The first verse referenced, Matthew 18:10, also tells us that these angels in Heaven “always see the face of God.” Does that mean these angels are always in Heaven and not on the earth? Or could it mean that when they are in Heaven they are always before God, perhaps ready to be assigned to minister and care for “these little ones?” Scripture does not answer any of these questions that come from a careful reading of Matthew 18:10.
Another thing to note in Matthew 18:10 is that it says nothing about angels protecting “these little ones.” The verse really centers on Jesus’ warning not to “despise” those who belong to Him
Another passage that some will claim supports guardian angels is Acts 12. In this passage, Peter is in prison and is awakened by an angel who frees him and leads him out of the prison. When Peter “was come to himself,” or fully awake, he proclaimed with certainty that the Lord had sent this angel:
Acts 12:11 And when Peter was come to himself, he said, Now I know of a surety, that the Lord hath sent his angel, and hath delivered me out of the hand of Herod, and from all the expectation of the people of the Jews.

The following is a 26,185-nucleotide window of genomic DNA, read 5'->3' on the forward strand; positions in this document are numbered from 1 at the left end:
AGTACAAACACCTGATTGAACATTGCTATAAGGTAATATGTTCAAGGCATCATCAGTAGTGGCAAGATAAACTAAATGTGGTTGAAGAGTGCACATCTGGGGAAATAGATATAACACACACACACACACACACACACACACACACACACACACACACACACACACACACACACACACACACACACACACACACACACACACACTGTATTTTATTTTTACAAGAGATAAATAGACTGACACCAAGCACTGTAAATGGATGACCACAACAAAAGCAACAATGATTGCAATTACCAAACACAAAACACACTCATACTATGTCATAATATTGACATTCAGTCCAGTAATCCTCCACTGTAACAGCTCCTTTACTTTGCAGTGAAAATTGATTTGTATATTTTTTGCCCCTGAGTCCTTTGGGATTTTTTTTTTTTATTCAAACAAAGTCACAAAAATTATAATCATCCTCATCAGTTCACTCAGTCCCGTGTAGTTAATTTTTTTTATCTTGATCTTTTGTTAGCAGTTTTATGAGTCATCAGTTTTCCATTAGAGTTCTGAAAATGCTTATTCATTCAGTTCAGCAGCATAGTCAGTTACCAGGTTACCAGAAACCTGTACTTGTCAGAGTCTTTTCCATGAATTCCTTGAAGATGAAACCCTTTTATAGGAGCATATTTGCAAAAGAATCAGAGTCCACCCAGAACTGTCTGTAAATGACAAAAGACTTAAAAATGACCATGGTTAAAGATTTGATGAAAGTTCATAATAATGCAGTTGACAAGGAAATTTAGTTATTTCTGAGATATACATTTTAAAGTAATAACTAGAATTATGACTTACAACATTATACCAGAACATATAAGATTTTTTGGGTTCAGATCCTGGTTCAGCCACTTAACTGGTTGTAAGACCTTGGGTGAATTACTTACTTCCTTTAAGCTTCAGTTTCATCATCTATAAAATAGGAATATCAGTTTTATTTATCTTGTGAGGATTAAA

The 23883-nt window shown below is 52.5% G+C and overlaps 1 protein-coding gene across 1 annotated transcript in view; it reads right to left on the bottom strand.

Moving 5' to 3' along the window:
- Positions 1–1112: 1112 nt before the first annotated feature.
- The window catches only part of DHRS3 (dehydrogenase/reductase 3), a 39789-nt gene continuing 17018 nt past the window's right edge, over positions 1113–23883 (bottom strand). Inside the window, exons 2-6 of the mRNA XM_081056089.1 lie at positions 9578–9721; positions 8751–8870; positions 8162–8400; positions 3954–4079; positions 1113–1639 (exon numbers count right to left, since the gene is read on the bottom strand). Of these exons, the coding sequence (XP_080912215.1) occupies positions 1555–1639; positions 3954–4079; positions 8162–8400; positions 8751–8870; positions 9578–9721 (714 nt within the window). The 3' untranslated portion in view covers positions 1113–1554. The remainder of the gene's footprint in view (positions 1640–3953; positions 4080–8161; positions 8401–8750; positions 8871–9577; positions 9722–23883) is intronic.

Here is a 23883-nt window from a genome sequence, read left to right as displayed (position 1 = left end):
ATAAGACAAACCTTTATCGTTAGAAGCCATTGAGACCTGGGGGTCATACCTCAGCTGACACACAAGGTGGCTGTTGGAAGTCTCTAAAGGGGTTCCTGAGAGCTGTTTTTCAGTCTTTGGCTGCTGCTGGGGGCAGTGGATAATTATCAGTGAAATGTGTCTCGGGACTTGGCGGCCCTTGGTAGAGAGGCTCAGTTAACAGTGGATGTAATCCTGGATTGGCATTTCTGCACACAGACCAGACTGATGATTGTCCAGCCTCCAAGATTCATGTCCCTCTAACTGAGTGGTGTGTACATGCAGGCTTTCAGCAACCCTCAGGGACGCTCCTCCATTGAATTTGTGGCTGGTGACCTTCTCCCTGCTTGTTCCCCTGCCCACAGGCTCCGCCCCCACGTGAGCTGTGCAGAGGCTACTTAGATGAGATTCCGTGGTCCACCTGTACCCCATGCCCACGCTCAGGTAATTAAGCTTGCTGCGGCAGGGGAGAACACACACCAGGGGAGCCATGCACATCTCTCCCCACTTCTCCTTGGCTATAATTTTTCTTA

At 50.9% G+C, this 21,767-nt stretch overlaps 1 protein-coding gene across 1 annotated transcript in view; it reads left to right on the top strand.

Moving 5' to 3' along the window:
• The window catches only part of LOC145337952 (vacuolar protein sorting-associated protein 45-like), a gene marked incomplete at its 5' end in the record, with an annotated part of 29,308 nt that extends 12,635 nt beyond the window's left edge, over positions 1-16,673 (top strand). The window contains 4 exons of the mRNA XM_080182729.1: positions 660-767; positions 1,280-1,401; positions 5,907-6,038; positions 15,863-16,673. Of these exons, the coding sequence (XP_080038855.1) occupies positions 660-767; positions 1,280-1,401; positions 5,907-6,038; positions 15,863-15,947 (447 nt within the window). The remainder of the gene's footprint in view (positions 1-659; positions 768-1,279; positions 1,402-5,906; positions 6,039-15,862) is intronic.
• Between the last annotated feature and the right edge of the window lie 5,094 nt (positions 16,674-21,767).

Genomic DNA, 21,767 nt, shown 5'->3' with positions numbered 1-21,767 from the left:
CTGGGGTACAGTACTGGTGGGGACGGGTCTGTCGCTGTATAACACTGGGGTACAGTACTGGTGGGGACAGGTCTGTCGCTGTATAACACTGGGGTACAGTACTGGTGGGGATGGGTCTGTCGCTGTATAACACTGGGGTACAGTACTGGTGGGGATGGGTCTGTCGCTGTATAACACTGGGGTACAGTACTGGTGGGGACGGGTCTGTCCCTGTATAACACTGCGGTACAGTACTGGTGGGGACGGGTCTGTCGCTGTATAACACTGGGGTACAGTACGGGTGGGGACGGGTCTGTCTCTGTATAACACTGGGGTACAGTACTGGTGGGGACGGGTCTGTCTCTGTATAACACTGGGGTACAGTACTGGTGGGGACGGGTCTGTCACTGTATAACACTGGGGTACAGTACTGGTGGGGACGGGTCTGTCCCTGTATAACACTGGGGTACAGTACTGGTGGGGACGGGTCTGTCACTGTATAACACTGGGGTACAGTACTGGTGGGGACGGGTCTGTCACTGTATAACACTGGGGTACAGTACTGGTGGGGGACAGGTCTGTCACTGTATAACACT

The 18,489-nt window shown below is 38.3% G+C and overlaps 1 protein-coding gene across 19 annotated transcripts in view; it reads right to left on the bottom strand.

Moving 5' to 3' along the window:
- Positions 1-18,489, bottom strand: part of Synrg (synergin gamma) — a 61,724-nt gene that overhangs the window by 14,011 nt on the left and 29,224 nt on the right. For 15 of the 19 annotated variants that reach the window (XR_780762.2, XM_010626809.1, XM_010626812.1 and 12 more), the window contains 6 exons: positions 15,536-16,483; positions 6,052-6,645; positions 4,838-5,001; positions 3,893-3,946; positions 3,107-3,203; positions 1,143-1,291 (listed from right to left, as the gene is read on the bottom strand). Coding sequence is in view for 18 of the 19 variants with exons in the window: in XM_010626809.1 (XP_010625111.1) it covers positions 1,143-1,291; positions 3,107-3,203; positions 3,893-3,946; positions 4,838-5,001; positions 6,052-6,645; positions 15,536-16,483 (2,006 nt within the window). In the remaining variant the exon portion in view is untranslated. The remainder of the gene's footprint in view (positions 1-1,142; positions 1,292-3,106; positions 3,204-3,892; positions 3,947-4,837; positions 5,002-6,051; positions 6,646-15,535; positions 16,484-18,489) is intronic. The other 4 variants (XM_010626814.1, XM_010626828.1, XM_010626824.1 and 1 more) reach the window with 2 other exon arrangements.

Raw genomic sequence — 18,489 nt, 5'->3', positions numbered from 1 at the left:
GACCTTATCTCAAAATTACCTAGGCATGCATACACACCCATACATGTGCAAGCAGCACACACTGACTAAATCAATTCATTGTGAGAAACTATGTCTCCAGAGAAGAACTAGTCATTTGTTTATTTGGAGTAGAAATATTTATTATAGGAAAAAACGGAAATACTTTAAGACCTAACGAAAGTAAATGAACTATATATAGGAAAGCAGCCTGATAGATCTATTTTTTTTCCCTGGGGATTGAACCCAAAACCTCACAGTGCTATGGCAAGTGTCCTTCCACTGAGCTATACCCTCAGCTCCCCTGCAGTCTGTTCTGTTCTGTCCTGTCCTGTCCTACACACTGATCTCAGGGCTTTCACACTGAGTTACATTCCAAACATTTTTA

Peter then went to a house where believers were gathered praying and told them about the way in which “the Lord had brought him out of the prison.”
Acts 12:17 But he, beckoning unto them with the hand to hold their peace, declared unto them how the Lord had brought him out of the prison. And he said, Go show these things unto James, and to the brethren. And he departed, and went into another place.
Although this passage tells of an angel that freed Peter, it really doesn’t support the idea of a specific angel assigned to a specific person. It does, of course, illustrate that angels are sent by God to minister to us and to keep us, just as we are told in these verses:
Hebrews 1:14 Are they not all ministering spirits, sent forth to minister for them who shall be heirs of salvation?
Psalm 91:11 For he shall give his angels charge over thee, to keep thee in all thy ways.